Abandoned by my father and despised by my mother. Yet, in the economy of God and in ways that only He works, He brought my mother back to me in the last few years of her life. I put a roof over her head and I cared for her needs. She had  always chosen men and relationships over me, and most of my care throughout my life came from my grandparents. Yet, the one who didn’t care for me, my mother, was the one God chose for me to take care of. The whole thing seemed like a tragic, yet strangely fitting irony. The last time I saw her while she was conscious and awake was the day she moved back to her home State to die. She was furious with me because in her mind, I incorrectly wrapped one of the items she was taking with her. Of course I had not but this was an echo of our relationship.She thought I was mocking her. I wasn’t. But that was just how it was. She was always mad at me for something I didn’t do right.

The morning she died, we watched her stop breathing. We began to weep as she lay there for what seemed like an age. Then her body violently gasped for air. My siblings and I were startled. Then she stopped breathing again. We thought this was it. Yet, about a minute later, she violently gasped again. It was loud and violent. It was totally macabre and disturbing. The whole thing was surreal because you instinctually want to help, you want to fix it, save them. I watched her body try desperately to hold on, literally to her very last breath. There was nothing I could do but watch it happen. Watch “the flesh make the loud noise of its death.” And as I watched my mother refuse to die, I remember thinking, “this is like our flesh, it refuses to die, but it must.” It does everything it can to hold onto the soul, it doesn’t want to let go. It keeps gasping for air, desperate to hang on, dragging us back down to the earthly plane. But it must die. We must let it die so that we can fly into His presence.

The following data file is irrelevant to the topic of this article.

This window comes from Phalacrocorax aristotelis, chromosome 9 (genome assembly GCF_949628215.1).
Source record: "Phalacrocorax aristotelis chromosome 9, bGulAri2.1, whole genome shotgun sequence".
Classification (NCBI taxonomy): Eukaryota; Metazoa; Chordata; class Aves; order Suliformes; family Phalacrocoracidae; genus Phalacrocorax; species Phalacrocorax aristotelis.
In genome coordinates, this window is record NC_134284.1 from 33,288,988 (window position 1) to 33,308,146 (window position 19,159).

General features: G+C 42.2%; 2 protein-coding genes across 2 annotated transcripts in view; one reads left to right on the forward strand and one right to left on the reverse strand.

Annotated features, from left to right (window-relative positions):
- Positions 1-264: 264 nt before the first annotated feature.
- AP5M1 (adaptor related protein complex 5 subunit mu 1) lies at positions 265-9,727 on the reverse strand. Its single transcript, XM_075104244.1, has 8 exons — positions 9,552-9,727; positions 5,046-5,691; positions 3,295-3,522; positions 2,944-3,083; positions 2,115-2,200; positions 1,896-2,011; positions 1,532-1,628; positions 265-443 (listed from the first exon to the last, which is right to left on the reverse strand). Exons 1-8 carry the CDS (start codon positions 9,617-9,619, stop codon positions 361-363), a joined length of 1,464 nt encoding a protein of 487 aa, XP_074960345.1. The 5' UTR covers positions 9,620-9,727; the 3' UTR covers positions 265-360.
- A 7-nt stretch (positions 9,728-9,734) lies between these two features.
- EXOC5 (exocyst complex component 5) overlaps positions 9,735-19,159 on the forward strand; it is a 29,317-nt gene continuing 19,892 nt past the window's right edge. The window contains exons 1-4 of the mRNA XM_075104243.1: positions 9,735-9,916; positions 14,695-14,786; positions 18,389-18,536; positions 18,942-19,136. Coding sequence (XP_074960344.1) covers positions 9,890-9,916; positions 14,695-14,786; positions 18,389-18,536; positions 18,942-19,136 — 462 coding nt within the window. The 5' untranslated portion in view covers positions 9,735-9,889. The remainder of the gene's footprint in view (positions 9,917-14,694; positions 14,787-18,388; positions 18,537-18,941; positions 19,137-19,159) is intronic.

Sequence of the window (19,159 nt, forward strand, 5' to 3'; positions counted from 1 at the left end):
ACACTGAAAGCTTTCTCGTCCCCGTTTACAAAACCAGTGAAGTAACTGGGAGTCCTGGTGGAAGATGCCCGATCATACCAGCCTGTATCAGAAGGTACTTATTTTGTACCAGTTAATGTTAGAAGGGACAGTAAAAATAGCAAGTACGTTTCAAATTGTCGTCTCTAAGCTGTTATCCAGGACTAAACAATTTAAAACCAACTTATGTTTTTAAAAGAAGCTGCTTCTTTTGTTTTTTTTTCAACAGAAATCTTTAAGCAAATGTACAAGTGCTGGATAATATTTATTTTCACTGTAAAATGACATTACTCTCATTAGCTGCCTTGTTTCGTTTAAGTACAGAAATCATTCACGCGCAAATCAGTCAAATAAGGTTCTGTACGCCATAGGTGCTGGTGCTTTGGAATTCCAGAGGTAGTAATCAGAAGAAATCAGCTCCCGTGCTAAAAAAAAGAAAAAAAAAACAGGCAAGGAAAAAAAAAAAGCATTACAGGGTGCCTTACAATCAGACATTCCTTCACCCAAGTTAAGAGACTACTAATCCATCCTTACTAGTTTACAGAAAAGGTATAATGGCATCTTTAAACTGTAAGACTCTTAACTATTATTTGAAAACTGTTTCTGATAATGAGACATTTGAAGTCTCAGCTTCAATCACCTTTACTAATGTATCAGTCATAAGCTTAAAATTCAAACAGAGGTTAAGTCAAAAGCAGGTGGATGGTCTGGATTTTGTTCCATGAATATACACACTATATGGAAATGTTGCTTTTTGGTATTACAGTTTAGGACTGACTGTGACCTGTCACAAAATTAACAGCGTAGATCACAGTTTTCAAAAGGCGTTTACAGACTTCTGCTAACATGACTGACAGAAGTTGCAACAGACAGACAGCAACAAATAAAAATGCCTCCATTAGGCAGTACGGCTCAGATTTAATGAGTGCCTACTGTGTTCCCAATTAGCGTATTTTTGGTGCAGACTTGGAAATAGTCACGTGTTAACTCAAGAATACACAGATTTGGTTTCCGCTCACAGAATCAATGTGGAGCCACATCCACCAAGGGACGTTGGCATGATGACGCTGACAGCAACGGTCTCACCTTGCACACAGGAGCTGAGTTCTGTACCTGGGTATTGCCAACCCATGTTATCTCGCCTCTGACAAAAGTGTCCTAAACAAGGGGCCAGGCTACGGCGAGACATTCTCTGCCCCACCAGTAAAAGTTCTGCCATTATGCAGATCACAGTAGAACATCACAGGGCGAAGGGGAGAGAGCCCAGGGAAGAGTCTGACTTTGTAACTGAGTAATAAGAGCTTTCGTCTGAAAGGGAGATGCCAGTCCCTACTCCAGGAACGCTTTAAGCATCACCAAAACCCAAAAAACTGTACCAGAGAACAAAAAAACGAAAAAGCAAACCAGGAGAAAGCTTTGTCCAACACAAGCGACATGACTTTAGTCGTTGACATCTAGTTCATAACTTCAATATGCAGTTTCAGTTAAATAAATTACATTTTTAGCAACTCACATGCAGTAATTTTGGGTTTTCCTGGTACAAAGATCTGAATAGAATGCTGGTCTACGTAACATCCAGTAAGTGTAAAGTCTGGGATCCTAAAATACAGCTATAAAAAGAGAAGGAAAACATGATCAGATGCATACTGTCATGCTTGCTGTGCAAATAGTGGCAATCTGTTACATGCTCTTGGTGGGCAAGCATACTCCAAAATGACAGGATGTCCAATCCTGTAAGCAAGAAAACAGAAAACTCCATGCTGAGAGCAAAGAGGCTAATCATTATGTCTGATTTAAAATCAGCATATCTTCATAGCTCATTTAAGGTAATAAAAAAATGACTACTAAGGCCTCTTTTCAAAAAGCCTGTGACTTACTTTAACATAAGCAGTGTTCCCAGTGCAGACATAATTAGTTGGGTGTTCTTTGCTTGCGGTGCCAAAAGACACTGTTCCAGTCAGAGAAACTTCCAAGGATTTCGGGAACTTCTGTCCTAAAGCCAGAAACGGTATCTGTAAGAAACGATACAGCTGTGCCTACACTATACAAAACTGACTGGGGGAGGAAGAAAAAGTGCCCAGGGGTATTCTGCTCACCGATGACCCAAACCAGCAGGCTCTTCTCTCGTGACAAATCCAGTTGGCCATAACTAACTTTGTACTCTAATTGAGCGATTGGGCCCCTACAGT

To experience first-hand, the terrible hold that the flesh has upon the spirit is terrifying. Only Christ could break a grip like that. I saw the human body desperately cling to the spirit within it, refusing to let go. Like a callous machine, it forced her to keep breathing with cruel disregard for the spirit’s longing to be set free. Death is the ultimate surrender. And my mom hung on to the bitter end. The spiritual battle that took place those last few days was fierce. The day before she was incapacitated with meds, she cursed God. I got there the next day. Much of my mom’s resentment toward me was because I belong to the Beloved. I have belonged to him since he knit me in her womb. There was always an underlying tension between us and I never understood it until later in life. It seems mind boggling how God chooses his hidden ones. The very womb I came from rejected him to the end. Yet, I still have hope that in her last moments, she did, in fact, surrender. In the end, we will all surrender, one way or another.